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Aiding Memory

A new study finds that, contrary to conventional belief, memorization works best when the brain repeats the same patterns each time.

People are more likely to remember information if the pattern of activity in their brain is roughly the same with each review, according to psychologists at USC, the University of Texas at Austin, and Beijing Normal University.

The study challenges the long-held belief that humans remember more effectively when they review information in varying contexts — for example, by studying in different places or by mixing types of drills during athletic practice, as described in recent stories in The New York Times and Time.

“The question is how practice makes perfect,” says Gui Xue of the USC College, the study’s first author. “If you precisely reactivate the same pattern each time, then you are going to remember better.”

Xue and fellow researchers conducted three studies at Beijing Normal University in which people were shown different sets of photographs or words multiple times in different orders. Functional magnetic resonance imaging was used to observe the subjects’ brain activity while they studied the material. The subjects were then asked to recall or recognize those items between 30 minutes and six hours later.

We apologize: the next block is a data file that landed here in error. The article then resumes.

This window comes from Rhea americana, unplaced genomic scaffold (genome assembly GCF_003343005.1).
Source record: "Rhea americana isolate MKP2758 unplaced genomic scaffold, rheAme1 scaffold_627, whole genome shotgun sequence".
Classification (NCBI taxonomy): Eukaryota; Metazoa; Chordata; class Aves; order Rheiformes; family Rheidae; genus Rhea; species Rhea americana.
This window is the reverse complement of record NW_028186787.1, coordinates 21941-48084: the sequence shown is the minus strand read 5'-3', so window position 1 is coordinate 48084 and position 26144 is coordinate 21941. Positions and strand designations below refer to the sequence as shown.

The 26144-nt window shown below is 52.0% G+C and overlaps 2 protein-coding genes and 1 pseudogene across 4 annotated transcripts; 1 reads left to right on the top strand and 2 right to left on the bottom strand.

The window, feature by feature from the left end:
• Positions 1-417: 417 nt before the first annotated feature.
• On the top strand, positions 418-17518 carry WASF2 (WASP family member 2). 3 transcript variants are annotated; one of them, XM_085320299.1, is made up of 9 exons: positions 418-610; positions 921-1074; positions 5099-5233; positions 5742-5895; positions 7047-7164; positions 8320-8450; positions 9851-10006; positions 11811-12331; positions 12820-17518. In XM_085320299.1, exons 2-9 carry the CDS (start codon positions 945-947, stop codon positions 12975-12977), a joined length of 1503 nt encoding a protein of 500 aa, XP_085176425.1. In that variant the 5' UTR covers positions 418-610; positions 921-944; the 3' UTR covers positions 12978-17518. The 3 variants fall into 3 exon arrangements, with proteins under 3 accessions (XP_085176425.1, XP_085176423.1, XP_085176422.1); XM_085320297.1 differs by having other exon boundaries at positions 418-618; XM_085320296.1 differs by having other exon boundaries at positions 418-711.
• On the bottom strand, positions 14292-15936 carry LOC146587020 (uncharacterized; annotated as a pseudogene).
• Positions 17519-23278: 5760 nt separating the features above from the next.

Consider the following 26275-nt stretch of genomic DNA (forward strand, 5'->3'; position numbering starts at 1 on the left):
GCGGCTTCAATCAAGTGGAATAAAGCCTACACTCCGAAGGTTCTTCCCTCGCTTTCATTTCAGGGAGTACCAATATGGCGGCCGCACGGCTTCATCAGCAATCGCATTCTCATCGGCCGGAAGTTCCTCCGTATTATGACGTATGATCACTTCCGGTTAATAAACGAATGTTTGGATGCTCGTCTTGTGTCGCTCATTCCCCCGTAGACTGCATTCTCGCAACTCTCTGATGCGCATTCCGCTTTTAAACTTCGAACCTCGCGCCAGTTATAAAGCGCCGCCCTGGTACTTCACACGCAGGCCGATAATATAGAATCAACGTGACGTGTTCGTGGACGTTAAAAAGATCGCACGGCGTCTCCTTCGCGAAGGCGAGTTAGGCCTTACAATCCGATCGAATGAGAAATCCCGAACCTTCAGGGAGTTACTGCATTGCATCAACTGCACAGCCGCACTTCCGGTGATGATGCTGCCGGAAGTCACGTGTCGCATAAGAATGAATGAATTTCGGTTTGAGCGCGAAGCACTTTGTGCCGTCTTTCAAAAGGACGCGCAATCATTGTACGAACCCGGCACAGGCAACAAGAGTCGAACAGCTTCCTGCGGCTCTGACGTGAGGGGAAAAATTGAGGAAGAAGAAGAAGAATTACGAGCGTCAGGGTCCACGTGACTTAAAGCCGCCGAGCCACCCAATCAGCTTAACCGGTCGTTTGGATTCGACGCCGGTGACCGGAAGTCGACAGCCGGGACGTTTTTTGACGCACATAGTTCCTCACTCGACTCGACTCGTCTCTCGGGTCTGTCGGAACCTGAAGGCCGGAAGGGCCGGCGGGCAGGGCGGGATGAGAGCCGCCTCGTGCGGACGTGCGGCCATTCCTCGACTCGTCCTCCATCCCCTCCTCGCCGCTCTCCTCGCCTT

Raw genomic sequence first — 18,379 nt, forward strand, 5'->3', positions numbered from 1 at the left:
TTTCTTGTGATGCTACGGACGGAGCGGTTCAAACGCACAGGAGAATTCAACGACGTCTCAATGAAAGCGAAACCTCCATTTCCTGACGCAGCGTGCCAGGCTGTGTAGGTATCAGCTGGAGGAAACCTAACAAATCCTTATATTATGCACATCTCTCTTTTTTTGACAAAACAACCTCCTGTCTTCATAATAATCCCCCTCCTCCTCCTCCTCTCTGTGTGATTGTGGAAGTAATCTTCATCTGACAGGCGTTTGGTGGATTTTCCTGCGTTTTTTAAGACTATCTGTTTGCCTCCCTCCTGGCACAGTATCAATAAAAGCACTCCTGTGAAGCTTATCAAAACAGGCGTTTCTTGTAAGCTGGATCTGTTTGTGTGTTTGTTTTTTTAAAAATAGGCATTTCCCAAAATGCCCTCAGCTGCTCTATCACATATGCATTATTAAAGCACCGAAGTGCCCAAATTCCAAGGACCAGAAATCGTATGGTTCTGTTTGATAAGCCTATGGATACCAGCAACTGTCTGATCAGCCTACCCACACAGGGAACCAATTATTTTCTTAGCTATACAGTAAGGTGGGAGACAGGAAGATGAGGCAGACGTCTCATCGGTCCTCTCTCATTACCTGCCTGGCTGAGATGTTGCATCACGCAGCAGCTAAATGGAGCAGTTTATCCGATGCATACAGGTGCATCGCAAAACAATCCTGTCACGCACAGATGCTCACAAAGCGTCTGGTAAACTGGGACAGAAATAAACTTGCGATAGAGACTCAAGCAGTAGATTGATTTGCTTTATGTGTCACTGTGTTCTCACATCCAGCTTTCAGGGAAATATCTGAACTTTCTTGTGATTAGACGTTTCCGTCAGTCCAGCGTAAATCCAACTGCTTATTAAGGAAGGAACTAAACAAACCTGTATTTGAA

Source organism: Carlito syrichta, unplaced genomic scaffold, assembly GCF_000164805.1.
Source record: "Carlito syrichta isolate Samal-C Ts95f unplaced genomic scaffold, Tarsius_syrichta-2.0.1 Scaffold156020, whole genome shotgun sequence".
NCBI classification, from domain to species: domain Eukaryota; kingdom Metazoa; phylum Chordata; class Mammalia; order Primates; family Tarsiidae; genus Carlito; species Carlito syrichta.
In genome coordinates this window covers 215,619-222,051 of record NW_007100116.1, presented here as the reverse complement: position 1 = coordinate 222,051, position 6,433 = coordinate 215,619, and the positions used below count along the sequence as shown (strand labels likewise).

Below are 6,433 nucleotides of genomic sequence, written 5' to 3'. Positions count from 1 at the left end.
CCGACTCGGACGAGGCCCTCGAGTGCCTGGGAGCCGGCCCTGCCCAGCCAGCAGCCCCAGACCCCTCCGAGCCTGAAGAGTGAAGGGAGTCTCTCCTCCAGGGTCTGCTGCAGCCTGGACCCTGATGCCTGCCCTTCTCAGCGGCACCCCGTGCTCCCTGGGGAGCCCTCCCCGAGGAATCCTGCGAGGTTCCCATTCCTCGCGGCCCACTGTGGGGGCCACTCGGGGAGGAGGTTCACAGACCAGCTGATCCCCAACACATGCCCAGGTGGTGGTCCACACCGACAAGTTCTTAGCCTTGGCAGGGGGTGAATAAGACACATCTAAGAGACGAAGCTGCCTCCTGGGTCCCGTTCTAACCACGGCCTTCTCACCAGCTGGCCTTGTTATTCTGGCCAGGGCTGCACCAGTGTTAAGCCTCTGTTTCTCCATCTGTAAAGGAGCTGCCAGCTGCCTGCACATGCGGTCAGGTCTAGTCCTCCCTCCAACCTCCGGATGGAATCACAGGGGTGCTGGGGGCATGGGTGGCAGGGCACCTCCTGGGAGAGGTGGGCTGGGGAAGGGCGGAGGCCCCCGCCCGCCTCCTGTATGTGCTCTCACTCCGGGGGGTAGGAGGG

Based on decades-old theory suggesting that people will remember something more effectively if they study it at different times in different contexts, the researchers predicted that the most successful subjects would show more variability in their brain patterns from one review to the next.

Instead, the subjects’ memories were better when their pattern of brain activity was more similar across different study episodes.

These results provide an important challenge to established theory, says Russell Poldrack of UT Austin, senior author on the study. “There’s something that’s clearly still right about the theory, but this challenges psychologists to reconsider what we know about it.”

“This helps us begin to understand what makes for effective studying,” Poldrack adds. “Sometimes we study and remember things, sometimes we don’t, and this helps explain why.”

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